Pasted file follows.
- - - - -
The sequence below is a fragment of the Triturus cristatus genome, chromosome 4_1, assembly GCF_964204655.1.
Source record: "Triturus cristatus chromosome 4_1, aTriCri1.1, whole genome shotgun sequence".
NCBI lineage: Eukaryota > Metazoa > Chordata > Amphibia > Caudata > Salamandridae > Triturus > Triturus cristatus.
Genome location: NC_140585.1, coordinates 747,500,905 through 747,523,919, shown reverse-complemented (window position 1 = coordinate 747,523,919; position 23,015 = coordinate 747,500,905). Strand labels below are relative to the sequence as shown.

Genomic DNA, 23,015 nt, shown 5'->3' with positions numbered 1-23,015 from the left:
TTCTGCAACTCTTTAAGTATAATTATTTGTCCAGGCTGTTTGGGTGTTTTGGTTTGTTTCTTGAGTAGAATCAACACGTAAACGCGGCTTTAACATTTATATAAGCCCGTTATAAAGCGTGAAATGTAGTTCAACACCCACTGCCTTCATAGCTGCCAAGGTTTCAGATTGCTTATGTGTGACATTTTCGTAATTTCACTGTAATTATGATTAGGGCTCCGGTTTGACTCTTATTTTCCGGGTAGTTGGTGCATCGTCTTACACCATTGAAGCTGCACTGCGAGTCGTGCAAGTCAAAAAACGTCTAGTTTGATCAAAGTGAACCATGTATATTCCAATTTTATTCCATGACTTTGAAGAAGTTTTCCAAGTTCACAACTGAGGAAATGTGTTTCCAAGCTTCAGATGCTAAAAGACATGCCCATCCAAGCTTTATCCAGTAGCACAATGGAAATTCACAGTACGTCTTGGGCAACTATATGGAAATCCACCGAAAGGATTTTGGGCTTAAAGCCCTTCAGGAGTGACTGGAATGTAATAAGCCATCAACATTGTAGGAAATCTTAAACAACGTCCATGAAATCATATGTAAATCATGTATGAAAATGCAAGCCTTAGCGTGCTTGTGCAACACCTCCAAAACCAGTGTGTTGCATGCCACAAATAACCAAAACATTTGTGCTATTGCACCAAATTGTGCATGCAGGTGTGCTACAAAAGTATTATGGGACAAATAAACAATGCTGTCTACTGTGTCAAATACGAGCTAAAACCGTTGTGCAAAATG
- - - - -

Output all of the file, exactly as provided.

The sequence below is a fragment of the Triturus cristatus genome, chromosome 4_1, assembly GCF_964204655.1.
Source record: "Triturus cristatus chromosome 4_1, aTriCri1.1, whole genome shotgun sequence".
NCBI lineage: Eukaryota > Metazoa > Chordata > Amphibia > Caudata > Salamandridae > Triturus > Triturus cristatus.
Genome location: NC_140585.1, coordinates 747,500,905 through 747,523,919, shown reverse-complemented (window position 1 = coordinate 747,523,919; position 23,015 = coordinate 747,500,905). Strand labels below are relative to the sequence as shown.

Genomic DNA, 23,015 nt, shown 5'->3' with positions numbered 1-23,015 from the left:
TTCTGCAACTCTTTAAGTATAATTATTTGTCCAGGCTGTTTGGGTGTTTTGGTTTGTTTCTTGAGTAGAATCAACACGTAAACGCGGCTTTAACATTTATATAAGCCCGTTATAAAGCGTGAAATGTAGTTCAACACCCACTGCCTTCATAGCTGCCAAGGTTTCAGATTGCTTATGTGTGACATTTTCGTAATTTCACTGTAATTATGATTAGGGCTCCGGTTTGACTCTTATTTTCCGGGTAGTTGGTGCATCGTCTTACACCATTGAAGCTGCACTGCGAGTCGTGCAAGTCAAAAAACGTCTAGTTTGATCAAAGTGAACCATGTATATTCCAATTTTATTCCATGACTTTGAAGAAGTTTTCCAAGTTCACAACTGAGGAAATGTGTTTCCAAGCTTCAGATGCTAAAAGACATGCCCATCCAAGCTTTATCCAGTAGCACAATGGAAATTCACAGTACGTCTTGGGCAACTATATGGAAATCCACCGAAAGGATTTTGGGCTTAAAGCCCTTCAGGAGTGACTGGAATGTAATAAGCCATCAACATTGTAGGAAATCTTAAACAACGTCCATGAAATCATATGTAAATCATGTATGAAAATGCAAGCCTTAGCGTGCTTGTGCAACACCTCCAAAACCAGTGTGTTGCATGCCACAAATAACCAAAACATTTGTGCTATTGCACCAAATTGTGCATGCAGGTGTGCTACAAAAGTATTATGGGACAAATAAACAATGCTGTCTACTGTGTCAAATACGAGCTAAAACCGTTGTGCAAAATG